HARLEY-DAVIDSON’S Shovelhead engine

Harley-Davidson with AMF

HARLEY-DAVIDSON Shovelhead engine is definitely loved by enthusiasts but also much maligned by those who subscribe to the theory that Harleys are unreliable running oil leaks.

The problem was that at the start of the Shovelhead era Harley-Davidson was floated in 1965 by the families, but was not doing so well.

As operation costs began to cripple the company, in 1969 it was offered for sale to American Machine and Foundry (AMF), who were in the leisure industry market and a better fit than the hostile takeover that was proposed.

If the hostile takeover had gone ahead the company would have been broken up and sold off as individual pieces ending Harley-Davidson completely.

The Davidson family would have none of that which is why the AMF option was offered.

Harley-Davidson with American Machine And Foundry

The AMF era was a major time of rebuilding and turbulence for Harley-Davidson.

AMF looked at all aspects of the business including the parts purchasing process, quickly determining that better quality parts could be bought cheaper from overseas.

The front and rear suspension is a great example as the units being used were not as good as the suspension units offered by Showa (Japan) and when purchased in bulk were much cheaper.

Understandably this caused friction between the staff and the company as many resented the fact that ‘imported parts’ were being fitted to American motorcycles.

There were union actions and even some reported staff sabotage during this period of time including the story of a sandwich being found inside a brand new bike’s gearbox during the pre-sale check.

It was no surprise to see that during the early 70’s these changes resulted in various reliability problems.


Parts Replacement For Better Efficiency!

The H-D Shovelhead began life in 1966 using the bottom end of the previous Panhead motor fitted with an updated set of heads called the PowerPak, which were essentially a set of Sportster heads made in aluminium.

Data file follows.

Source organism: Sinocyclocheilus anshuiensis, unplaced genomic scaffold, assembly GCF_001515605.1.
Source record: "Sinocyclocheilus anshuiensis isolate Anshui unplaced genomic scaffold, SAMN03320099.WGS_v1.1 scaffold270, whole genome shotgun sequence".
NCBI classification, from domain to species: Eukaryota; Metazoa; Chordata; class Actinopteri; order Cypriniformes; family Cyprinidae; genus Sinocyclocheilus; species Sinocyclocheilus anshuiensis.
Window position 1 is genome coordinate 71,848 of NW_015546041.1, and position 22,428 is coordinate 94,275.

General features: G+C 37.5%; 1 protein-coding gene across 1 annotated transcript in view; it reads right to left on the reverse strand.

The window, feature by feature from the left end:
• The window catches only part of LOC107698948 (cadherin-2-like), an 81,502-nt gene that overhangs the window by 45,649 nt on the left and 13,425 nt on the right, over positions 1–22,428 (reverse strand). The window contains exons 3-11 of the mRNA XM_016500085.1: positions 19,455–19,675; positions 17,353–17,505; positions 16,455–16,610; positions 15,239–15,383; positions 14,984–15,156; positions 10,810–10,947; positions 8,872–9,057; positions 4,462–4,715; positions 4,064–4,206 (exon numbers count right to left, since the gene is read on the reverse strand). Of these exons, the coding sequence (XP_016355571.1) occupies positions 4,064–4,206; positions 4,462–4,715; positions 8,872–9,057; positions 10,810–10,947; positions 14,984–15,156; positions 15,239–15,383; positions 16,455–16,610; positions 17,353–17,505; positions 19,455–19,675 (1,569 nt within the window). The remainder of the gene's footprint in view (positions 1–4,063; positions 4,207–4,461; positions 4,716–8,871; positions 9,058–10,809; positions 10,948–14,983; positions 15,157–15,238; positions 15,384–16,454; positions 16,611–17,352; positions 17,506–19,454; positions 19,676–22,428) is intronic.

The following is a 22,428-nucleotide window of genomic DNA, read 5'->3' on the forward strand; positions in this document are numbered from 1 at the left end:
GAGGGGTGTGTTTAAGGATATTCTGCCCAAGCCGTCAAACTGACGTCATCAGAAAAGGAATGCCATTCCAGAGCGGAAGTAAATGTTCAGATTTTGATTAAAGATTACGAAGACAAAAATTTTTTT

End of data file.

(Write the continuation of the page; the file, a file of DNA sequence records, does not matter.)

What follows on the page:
These heads featured a shallower combustion chamber which kept the head cooler while the compression was increased from 6:1 to 8:1 with domed pistons.

The rocker shafts mounts were now part of the rocker box cover but the displacement remained at 74 cubic inches.

The Panhead bottom end also ran a generator to supply charge to the battery, however this was essentially robbing the bike of some power as it was gear driven.

So a new cone bottom end was devised for the 1970 models which replaced the old fashioned generator with an alternator.

The stator was fixed to the left side of the crankcase and the magnetic rotor was on a splined shaft that spun the primary drive.

At the same time the breaker points were moved into the nose of the cone as their usual mount on the casing was now non-existent.

FX line of motorcycles

Up until 1971 the only Harley-Davidson motorcycles you could buy were the FLH, Sportsters and the range of small Italian made Sprint models.

The FLH was the only Big Twin available but Willie G Davidson had plans and unveiled the first factory custom, the FX Super Glide that mated a Sportster style front end with a Big Twin frame and drivetrain.

He also took a Chevy tail light and designed the boat tail rear guard to give it a different look.

On release it wasn’t as well received as many didn’t like the look of the boat tail and sales were slow.

But what it did introduce was the FX line of motorcycles, with the FX signature still in operation today.